Controls for an Integrated Hydronic and Solar Thermal Setup

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Combining a solar thermal heating system with an existing hydronic installation requires not only plumbing and solar equipment but some extra control gear – both electronic and hydronic – to divert fluid when needed. There are several options available in most cases.

In some situations, you will be able to wire the solar thermal setup into the existing thermostat control system so that the water supply passes through the solar storage tank's exchanger when there's enough heat to do some good.

High-temperature boiler setup

Many low-heat delivery systems use a high-temperature boiler and temper the overheated fluid down to the right level by running it against the colder, returning fluid. This is common practice in systems with a combination of low-heat and high-heat delivery equipment and in manifolded or injection-loop systems.

If your system is set up like this, you will have to install a set of relays and switches to bypass the boiler entirely.

Modulating boiler setup

If your existing system has a modulating boiler which can detect the temperature of incoming water and fire up only when it's too cold, you have an easy option. Install a differential temperature controller to measure how hot the fluid is on the return trip from the heating delivery equipment and compare it to the temperature in the solar storage tank. When the tank is warmer than the fluid, divert the flow through the solar tank's heat exchanger by means of a motorized three-way valve (or a zone valve).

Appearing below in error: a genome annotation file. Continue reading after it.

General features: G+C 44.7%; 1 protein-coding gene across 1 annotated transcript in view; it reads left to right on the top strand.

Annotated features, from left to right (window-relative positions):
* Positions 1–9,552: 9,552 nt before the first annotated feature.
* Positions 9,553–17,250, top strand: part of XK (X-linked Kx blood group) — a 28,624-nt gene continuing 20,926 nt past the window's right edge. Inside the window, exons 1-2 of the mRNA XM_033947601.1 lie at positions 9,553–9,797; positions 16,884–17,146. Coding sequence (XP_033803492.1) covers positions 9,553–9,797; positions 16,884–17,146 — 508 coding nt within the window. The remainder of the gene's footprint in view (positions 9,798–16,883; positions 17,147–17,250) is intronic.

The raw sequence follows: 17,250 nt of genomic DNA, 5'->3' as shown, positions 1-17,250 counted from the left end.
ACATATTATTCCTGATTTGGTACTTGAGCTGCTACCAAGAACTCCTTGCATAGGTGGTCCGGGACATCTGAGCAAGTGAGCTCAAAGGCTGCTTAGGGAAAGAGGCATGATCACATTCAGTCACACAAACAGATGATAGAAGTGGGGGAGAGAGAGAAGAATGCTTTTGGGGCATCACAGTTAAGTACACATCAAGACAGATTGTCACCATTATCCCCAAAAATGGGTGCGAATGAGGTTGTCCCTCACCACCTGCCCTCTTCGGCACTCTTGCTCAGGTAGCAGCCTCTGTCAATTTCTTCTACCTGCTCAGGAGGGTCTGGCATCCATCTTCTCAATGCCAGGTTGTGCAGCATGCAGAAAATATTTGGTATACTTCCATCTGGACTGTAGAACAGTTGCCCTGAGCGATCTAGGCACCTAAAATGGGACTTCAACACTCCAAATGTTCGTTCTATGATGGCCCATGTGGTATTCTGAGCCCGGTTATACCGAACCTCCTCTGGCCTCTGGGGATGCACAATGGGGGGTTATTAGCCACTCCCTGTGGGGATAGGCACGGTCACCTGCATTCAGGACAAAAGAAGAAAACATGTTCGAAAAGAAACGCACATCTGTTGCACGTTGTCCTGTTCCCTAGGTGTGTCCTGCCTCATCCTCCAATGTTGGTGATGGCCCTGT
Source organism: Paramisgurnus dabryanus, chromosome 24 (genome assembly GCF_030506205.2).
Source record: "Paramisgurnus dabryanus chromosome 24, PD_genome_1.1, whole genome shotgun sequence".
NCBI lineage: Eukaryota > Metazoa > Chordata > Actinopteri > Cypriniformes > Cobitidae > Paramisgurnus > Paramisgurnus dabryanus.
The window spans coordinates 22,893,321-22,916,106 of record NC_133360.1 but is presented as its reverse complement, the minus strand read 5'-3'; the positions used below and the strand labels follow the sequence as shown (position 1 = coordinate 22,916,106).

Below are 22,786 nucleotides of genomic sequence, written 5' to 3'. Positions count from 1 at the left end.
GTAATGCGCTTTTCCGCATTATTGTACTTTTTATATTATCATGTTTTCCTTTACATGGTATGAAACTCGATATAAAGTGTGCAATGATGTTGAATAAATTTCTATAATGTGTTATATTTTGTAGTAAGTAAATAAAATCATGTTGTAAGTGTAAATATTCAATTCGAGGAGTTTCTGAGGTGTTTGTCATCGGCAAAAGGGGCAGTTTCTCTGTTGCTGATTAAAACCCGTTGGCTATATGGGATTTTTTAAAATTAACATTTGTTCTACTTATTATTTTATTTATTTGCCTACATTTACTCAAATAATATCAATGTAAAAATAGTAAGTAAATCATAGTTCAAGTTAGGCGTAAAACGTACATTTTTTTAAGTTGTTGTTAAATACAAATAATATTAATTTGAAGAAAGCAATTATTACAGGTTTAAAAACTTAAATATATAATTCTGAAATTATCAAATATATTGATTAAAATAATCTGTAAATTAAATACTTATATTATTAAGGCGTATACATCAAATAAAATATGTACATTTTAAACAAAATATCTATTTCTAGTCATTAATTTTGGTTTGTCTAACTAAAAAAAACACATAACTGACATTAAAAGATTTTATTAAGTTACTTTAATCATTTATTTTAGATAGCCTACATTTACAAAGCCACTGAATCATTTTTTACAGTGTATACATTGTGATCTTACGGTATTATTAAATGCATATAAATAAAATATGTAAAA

If the solar tank doesn't quite do the job, the boiler will detect any shortfall and fire up (on low power if it's an efficient model) to top off the heat once the fluid arrives there.

Two-stage or dual thermostat setup

An alternative is to install a two-stage thermostat in the building to control delivery (or two separate thermostats, whichever suits your needs). Stage one controls the solar heating system and is set slightly higher than stage two, which controls the grid-based heating. If you're using two thermostats, each controls one system and they are set similarly.

When the temperature in the building drops, stage one (or the first thermostat) kicks in and triggers the solar thermal installation. As long as there is heat available, the second stage remains inactive but, as soon as the solar energy is expended and the temperature drops lower, the grid-tied system kicks in and acts as backup.

You will need to use an aquastat (or setpoint thermostat) on the solar heat storage tank to check whether there's heat available for delivery. If there is, the aquastat should start up a circulating pump to push fluid through the solar heat exchanger. If not, the pump remains inactive and the backup system will kick in once the temperature drops below the stage two temperature setting.

Dump system setup

For solar thermal heating installations with no storage, the generated heat is usually delivered direct to the low-heat heating equipment. Radiant panels work very well with batch systems and, of course, the system only provides heating for as long as the sun shines.